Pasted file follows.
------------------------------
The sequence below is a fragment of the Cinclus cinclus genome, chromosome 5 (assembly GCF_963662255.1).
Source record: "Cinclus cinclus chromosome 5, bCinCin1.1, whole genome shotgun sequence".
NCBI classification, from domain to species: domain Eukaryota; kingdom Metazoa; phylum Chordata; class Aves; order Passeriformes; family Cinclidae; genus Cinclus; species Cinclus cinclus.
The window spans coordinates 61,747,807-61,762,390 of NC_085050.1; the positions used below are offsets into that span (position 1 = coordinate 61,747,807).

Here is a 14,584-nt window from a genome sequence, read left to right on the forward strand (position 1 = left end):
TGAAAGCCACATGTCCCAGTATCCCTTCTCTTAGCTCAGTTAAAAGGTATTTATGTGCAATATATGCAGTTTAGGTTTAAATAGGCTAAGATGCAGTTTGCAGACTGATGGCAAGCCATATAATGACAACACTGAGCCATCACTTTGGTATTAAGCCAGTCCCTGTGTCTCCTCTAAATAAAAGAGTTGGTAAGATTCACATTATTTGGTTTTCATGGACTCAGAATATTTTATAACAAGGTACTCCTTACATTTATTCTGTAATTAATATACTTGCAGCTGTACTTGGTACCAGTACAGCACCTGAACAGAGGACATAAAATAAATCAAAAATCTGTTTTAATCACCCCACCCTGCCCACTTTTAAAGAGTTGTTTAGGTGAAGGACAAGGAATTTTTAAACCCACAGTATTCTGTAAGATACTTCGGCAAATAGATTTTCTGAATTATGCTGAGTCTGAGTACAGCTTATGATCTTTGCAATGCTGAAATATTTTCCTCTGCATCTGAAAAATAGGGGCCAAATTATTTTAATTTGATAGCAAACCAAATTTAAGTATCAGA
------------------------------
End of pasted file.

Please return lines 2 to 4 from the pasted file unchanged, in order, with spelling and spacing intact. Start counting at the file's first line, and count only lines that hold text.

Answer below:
Source record: "Cinclus cinclus chromosome 5, bCinCin1.1, whole genome shotgun sequence".
NCBI classification, from domain to species: domain Eukaryota; kingdom Metazoa; phylum Chordata; class Aves; order Passeriformes; family Cinclidae; genus Cinclus; species Cinclus cinclus.
The window spans coordinates 61,747,807-61,762,390 of NC_085050.1; the positions used below are offsets into that span (position 1 = coordinate 61,747,807).